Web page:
The terrorists intended for the North Tower to come crashing down and topple the South Tower. Seven men have been convicted for their role in the attack but only six have been caught.
Many have forgotten the first truck bombing of the World Trade Center in the wake of 9/11. A son of a victim in the attacks, Stephen Knapp Jr., is quoted in the New York Times: “It started on Feb. 26, it played out on 9/11, and it is still going on now.”
Our Parish has not forgotten. Every February, the families and friends of people who died and those who were injured, hold a memorial Mass at St. Peter’s Church.
This account of what transpired on September 11, 2001 and in the aftermath of the attacks has been prepared by parish volunteers. The research and fact checking continues and will soon include further quotes from our clergy.
May God continue to bless St. Peter’s Church, parish, and people, and may the Good Lord forever bless New York, America, and you as well.
This last week I asked everyone to pray for Rebecca, my youngest daughter. She had gone in for open heart surgery on Wednesday to repair an Atrial Septal Defect. The surgery was fairly routine (at least, as far as open heart surgery is concerned), and considering that Yale New-Haven was performing the surgery, we couldn’t have had a better team. But as you know from that same post, she wasn’t recovering well.
On Monday, I went to work, only to get called back to the hospital. My wife and I arrived and consulted with the surgeons, who said Rebecca had gone into heart block, where the heart doesn’t pump well and blood flow is sluggish. They wanted to install a temporary pacemaker so that her heart would keep working, and the surgeons were very hopeful that she would heal out of it. We agreed, and they wheeled her down to surgery.
Thirty minutes later, the nurse came up and said we needed to go downstairs. We were rushed to surgery, where the doctor came in and said Rebecca had gone into cardiac arrest after anethesia. He asked if I wanted to continue compressions or put her on bypass. Either way, she had a high chance of death. I told him “You walk into that room and make the best damn medical decision, and I’ll stand by you.”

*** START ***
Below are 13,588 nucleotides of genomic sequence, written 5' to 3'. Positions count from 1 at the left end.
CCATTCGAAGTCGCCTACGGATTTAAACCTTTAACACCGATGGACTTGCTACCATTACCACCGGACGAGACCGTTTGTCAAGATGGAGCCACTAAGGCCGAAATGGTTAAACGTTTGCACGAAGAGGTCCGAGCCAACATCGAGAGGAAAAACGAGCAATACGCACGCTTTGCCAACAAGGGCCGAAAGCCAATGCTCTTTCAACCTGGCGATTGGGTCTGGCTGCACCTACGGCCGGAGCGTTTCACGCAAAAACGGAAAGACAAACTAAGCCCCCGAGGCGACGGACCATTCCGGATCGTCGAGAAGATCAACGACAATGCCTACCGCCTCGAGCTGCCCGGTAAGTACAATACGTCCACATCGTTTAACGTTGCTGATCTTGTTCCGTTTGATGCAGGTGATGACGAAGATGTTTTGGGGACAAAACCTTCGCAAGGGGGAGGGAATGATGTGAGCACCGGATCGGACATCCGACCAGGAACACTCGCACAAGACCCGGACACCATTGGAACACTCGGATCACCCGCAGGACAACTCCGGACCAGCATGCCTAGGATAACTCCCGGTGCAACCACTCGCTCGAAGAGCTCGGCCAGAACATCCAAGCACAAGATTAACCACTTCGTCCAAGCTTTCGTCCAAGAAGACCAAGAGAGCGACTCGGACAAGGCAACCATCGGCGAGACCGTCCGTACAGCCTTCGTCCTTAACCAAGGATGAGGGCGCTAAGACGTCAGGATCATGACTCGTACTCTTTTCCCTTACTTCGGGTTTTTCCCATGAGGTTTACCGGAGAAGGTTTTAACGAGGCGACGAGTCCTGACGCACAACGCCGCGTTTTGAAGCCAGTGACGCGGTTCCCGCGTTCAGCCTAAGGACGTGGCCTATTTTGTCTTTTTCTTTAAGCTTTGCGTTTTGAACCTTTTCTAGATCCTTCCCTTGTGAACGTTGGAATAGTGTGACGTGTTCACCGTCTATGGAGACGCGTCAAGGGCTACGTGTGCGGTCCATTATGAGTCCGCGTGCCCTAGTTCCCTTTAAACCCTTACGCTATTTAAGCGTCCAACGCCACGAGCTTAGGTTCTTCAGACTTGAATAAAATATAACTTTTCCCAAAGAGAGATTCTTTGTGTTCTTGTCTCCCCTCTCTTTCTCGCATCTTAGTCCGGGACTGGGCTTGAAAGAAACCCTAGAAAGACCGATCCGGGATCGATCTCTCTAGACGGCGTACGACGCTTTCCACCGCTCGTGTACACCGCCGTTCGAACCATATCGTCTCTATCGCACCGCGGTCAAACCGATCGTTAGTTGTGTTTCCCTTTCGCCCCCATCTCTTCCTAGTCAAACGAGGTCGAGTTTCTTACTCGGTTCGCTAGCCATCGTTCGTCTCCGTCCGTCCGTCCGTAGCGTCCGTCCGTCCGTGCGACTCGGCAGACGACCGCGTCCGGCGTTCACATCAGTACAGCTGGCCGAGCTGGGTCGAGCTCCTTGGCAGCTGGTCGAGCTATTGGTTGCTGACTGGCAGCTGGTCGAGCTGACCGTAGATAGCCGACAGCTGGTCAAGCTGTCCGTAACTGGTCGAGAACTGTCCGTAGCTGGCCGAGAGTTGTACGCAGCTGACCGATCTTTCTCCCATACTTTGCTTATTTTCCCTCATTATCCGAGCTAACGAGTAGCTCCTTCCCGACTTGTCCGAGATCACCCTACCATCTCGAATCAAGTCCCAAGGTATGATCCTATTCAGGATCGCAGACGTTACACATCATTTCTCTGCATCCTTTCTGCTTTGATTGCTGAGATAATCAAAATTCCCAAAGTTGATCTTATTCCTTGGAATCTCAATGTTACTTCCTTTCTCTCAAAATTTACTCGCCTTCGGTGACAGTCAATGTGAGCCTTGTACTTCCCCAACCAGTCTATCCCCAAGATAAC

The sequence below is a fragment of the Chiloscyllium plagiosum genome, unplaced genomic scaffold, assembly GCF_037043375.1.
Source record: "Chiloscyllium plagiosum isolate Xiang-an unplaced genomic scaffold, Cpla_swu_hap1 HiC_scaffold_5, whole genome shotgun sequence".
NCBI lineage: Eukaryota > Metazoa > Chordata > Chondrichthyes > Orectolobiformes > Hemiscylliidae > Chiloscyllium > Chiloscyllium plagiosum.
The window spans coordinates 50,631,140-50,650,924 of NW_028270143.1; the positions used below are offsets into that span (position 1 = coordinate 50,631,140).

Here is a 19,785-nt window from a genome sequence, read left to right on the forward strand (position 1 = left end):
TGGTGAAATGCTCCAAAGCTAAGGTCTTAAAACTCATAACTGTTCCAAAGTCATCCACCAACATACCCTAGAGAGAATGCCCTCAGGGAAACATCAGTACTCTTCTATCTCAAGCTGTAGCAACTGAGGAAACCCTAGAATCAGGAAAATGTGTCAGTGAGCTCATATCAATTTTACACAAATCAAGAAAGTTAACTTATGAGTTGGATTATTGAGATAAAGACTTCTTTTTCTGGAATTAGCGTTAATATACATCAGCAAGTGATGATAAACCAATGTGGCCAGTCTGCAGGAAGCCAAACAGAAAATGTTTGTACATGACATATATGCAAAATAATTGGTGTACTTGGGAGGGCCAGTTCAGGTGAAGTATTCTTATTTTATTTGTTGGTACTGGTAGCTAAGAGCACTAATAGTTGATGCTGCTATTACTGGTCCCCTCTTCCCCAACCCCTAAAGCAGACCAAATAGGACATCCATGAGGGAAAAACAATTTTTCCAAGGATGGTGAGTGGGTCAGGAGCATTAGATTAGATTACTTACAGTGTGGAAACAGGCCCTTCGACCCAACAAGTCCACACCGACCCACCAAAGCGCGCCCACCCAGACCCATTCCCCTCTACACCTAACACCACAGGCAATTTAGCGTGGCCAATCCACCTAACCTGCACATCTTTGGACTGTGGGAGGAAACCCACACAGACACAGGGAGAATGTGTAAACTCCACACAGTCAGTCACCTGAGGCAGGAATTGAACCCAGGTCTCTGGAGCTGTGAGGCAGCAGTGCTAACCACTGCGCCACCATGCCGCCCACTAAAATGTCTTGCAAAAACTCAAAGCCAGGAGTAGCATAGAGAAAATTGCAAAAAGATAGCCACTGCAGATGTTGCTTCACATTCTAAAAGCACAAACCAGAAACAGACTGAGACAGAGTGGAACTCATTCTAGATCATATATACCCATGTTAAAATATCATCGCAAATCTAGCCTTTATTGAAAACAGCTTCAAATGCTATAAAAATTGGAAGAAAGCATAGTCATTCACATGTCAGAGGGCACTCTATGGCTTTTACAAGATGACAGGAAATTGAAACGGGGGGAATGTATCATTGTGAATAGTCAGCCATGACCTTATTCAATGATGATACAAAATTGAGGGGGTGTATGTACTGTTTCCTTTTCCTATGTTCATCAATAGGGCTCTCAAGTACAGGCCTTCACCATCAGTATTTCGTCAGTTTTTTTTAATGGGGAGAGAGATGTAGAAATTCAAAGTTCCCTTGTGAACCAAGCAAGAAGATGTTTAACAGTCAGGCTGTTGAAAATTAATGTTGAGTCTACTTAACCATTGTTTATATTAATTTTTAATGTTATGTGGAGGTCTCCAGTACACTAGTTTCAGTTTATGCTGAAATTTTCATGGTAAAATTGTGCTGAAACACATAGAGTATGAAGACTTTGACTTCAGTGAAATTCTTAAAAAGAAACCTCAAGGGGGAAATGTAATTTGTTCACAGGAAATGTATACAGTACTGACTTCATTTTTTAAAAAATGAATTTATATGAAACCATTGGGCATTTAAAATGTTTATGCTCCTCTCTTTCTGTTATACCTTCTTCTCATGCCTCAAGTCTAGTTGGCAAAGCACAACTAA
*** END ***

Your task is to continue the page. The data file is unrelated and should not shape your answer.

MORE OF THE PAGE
Rebecca’s heart recovered on its own. Pacing wires were placed. The Code Blue paging stopped. We went back to recovery, and the local priest came in and performed an emergency Confirmation. The surgeon told us she was critical, but stable. We cleared our Tuesday schedule and drove home, an hour away from Yale, scared, but confident that things would work out.
We pulled into our driveway and called the hospital. They told us to come back. We made it back at 10 pm. I walked in and the heart rate monitor was reading zero. The doctor had his stethoscope on Rebecca’s chest, looked at me, and shook his head. I clutched her tiny hand, desperately hoping she would squeeze, but that movement never came. I spent the next hours cradling Rebecca in my arms and crying.
Everyone was in shock. We had the best team of pediatric heart surgeons, cardiologists, NICU and PICU nurses that you could assemble in America. Rebecca had been recovering. Her echocardiograms had all been good. The pacing wires had been firing. Everything should have worked. It was like the A Team of cardiology teams was on her side. They simply don’t lose people, certainly not kids like Rebecca. But as the head surgeon later told us, “One minute she was fine, the next she was in arrest and would not come back.”
The next few days made me wonder, “Why?” I’m used to death. As a Naval officer, I know that I willingly place my life on the line for others. I work with other members that do the same thing. I’m OK with that. But Rebecca? She was just a 7 month old kid. She spent too much time hooked up to tubes and wires. She didn’t deserve that. Honestly, as a Catholic, it depressed me. It didn’t seem fair.
So we started planning a funeral. And a wake. And a reception. We filled out forms. We called people and sent emails. And all of a sudden, I realized that I had missed the point.
Rebecca’s death wasn’t about her. It was about everyone else.
It was about the Yale New-Haven team. The team of doctors, nurses and surgeons that saw us choose life, saw us pray over Rebecca, and watched her emergency Baptism and Confirmation. Many of them didn’t share our beliefs on abortion and life. Some of them do now. Rebecca had tons of people from Yale that came to visit her even when she wasn’t in their ward or on their floor. I spied on many a nurse and doctor playing with her and making faces to make her smile. She touched their lives like no one else could. Rebecca’s death was about that team.
It was about the Down Syndrome community. It dawned on us when the Eastern Connecticut Down Syndrome group set up a Go Fund Me page that netted over 1,000 dollars in less than a day. Rebecca was born with Down Syndrome, and the Down Syndrome community in the northeast mobilized to support us. So many people that we had never met, or only met briefly, were praying for her. It brought them together. Rebecca’s death was about that community.